- Evolutionary ecology research
- Horticultural research
- Plant diversity research
- Amalie Dietrich project
- Australian freshwater algae
- Australian mesic zone biota
- Cycad evolution and diversity
- Fern biodiversity of Australia
- Fern and gymnosperm research
- Lamiaceae & Loganiaceae
- Lamiaceae & Urticaceae
- Marine algae
- Myrtaceae - Biology
- Orchidaceae tribe Diurideae - phylogeny
- Orchids - DNA of ground orchids
- Pertusaria - key
- Phylogenetic biome conservatism
- Poales restiid clade
- Podocarpus elatus - Quaternary climate change
- Prostanthera - pollination studies
- Proteaceae - evolution
- Restionaceae - DNA studies
- Restionaceae - new species and phylogeny
- Rutaceae - Flora of Australia
- She-oaks - tough survivors
- Trees of Papua New Guinea
- Tristaniopsis in south-east Asia
- Urticaceae of Java
- Utricularia- phylogeny and new species
- Plant pathology research
- Herbarium & resources
- Scientific publications
Preserving freshwater algae
Storage and preservation
Algae can be stored initially in a bucket, jar, bottle or plastic bag, with some water from the collecting site. The container should be left open or only half filled with liquid and wide shallow containers are better than narrow deep jars. Note that glass is reportedly not satisfactory for some Chrysophyta and other algae of acidic waters due to its inherent alkalinity damaging cells. However, glass phials are commonly used to collect algae. If refrigerated or kept on ice soon after collecting most algae can be kept alive for short periods (a day or two). If relatively sparse in the sample, some algae can continue to grow in an open dish stored in a cool place with reduced light (traditionally a south-facing window in the Southern Hemisphere).
For long-term storage, specimens can be preserved in liquid (see below), dried, or made into a permanent microscope mount (preferably all three). Even with ideal preservation, examination of fresh material is sometimes essential for an accurate determination. Motile algae particularly must be examined while flagella and other delicate structures remain intact.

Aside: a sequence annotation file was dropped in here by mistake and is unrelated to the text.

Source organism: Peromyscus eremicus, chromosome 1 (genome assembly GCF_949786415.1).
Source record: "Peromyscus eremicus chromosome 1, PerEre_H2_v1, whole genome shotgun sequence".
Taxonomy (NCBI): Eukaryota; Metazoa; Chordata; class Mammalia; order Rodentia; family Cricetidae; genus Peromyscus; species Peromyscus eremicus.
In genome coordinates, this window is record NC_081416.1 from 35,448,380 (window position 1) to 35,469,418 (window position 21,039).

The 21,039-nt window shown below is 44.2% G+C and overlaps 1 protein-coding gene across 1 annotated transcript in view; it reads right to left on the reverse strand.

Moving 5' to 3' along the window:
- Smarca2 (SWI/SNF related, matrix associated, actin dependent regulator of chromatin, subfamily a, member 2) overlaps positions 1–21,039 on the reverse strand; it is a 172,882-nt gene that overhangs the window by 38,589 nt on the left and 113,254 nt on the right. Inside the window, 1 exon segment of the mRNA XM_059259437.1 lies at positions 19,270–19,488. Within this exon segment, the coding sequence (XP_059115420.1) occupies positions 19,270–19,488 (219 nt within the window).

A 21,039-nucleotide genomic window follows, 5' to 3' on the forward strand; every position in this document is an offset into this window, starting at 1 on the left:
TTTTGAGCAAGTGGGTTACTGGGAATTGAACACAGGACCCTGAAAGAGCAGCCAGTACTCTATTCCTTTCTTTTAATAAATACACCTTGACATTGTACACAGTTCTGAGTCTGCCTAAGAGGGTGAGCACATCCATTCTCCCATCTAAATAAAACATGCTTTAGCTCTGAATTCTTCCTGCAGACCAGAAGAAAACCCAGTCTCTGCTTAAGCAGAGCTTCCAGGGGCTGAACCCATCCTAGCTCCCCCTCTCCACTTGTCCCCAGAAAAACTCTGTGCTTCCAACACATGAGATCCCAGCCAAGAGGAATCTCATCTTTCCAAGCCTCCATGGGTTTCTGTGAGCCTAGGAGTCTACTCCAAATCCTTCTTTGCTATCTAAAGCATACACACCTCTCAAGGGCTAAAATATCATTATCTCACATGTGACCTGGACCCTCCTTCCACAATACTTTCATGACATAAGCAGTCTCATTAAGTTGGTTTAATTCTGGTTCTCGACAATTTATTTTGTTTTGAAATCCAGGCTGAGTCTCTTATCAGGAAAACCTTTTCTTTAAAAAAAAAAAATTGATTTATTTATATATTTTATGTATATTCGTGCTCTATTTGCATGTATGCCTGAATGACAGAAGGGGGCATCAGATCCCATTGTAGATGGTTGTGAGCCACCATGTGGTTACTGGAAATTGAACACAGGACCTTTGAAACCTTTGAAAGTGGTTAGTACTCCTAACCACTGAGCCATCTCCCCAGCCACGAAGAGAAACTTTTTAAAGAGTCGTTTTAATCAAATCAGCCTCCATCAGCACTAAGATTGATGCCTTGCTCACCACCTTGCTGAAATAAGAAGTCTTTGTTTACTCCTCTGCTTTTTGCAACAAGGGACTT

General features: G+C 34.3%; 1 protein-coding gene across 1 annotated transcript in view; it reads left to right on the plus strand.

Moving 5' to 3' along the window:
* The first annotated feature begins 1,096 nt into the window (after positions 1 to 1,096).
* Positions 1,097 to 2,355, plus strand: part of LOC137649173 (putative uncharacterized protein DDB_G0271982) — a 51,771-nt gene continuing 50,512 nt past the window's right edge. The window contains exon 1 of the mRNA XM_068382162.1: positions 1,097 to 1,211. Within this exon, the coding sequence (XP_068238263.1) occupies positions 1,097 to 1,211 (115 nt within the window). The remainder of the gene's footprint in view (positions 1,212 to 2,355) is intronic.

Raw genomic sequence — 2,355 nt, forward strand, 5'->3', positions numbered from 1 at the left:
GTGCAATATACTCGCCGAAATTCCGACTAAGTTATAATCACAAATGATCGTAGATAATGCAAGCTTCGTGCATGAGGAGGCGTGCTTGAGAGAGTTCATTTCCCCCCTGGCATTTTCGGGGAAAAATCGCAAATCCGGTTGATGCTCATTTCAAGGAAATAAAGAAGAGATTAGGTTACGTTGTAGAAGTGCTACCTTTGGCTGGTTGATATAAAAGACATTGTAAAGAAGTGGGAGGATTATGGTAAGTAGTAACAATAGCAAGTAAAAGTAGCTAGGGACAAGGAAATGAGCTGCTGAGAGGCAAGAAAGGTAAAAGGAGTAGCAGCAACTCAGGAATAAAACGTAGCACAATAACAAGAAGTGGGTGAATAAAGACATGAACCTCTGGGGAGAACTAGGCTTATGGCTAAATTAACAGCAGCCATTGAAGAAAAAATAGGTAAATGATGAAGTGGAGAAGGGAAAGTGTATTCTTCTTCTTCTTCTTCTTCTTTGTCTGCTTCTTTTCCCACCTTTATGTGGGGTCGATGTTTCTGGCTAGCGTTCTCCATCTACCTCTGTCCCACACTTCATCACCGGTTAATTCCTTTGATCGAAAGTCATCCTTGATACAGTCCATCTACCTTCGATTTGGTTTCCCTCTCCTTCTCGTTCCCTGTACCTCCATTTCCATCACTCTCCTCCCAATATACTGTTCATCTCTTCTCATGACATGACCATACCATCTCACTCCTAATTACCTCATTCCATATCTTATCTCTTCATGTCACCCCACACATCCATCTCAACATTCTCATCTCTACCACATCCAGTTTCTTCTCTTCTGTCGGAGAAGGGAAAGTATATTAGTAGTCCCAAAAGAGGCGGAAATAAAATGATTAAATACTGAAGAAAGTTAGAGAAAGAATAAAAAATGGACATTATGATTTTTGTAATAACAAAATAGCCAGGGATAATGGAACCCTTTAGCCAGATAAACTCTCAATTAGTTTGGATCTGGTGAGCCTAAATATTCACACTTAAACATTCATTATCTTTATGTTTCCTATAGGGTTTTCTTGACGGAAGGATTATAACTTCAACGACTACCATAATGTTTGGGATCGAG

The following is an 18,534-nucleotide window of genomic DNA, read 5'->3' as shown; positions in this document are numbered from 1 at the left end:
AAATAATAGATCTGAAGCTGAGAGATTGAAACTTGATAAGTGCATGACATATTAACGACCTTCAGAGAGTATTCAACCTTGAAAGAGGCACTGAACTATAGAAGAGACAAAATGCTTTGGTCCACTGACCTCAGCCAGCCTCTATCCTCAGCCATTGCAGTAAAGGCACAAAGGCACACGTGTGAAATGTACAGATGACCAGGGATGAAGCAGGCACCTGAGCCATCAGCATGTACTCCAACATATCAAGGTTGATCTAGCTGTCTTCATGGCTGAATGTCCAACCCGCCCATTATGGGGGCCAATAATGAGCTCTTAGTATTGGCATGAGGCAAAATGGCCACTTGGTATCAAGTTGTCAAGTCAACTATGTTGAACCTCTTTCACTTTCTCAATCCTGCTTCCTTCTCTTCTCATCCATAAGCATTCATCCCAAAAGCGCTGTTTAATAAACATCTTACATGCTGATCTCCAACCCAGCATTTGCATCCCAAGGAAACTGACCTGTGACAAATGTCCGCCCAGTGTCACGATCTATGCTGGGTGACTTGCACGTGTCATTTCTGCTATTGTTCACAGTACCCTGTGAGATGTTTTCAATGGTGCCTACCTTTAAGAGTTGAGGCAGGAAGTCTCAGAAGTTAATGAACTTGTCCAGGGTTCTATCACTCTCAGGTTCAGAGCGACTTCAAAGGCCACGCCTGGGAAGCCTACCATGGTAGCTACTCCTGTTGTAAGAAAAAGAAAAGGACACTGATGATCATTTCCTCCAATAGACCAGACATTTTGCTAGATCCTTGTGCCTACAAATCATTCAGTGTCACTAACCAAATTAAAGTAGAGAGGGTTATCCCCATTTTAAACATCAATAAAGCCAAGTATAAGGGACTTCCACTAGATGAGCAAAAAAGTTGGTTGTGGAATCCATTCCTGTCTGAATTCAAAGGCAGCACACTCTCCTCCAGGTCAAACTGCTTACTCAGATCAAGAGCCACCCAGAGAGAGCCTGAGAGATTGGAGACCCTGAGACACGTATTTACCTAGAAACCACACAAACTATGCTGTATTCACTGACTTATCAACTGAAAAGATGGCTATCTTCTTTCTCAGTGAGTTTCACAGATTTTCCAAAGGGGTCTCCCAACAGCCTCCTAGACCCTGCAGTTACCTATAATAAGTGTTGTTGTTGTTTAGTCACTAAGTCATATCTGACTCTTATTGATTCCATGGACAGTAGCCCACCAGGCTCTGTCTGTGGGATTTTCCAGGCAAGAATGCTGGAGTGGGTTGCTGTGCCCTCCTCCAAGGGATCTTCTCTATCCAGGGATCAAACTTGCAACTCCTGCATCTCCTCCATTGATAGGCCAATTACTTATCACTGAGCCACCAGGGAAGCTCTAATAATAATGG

Commercial formalin (which is a solution of 40% formaldehyde), diluted between 1/10 and 1/20 with the collecting solution, is the most commonly used fixative. Note that formaldehyde is thought to be carcinogenic and all contact with skin, eyes and air passages should be avoided. FAA (by volume, 40% formaldehyde 1: glacial acetic acid 1: 95% alcohol 8: water 10) or 6-3-1 (by volume, water 6: 90% alcohol 3: 40% formaldehyde 1) solutions give better preservation results for some of the more fragile algae, whereas the standard alcohol and water mix (e.g. 70% ethyl alcohol or industrial methylated spirit) will ruin all but the larger algae.
Algae can be kept in diluted formalin for a number of years, but the solution is usually replaced by 70% ethyl alcohol with 5% glycerin (the latter to prevent accidental drying out).
Lugol's solution is commonly used for short-term (e.g. a few months, but possibly a year or more) storage of microalgae. Dissolve one gram of iodine crystals and two grams of potassium iodide in 300 ml of water. Use three drops of this solution in a 100 ml sample (it should look like very weak tea).
Dried herbarium specimens
Dried herbarium specimens can be prepared by 'floating out' similar to aquatic flowering plants. Ideally, fresh specimens should be fixed prior to drying. Most algae will adhere to absorbent herbarium paper. Smaller, more fragile specimens or tangled, mat-forming algae may be dried onto mica or cellophane. After 'floating out', most freshwater algae should not be pressed but simply left to air dry in a warm dry room. If pressed, they should be covered with a pieces of waxed paper, plastic or muslin cloth so that the specimen does not stick to the drying paper in the press.
To examine a dried herbarium specimen add a few drops of water to the specimen. After a minute or so the specimen will swell and lift slightly from the paper. Carefully remove a small portion of the specimen with forceps or a razer-blade.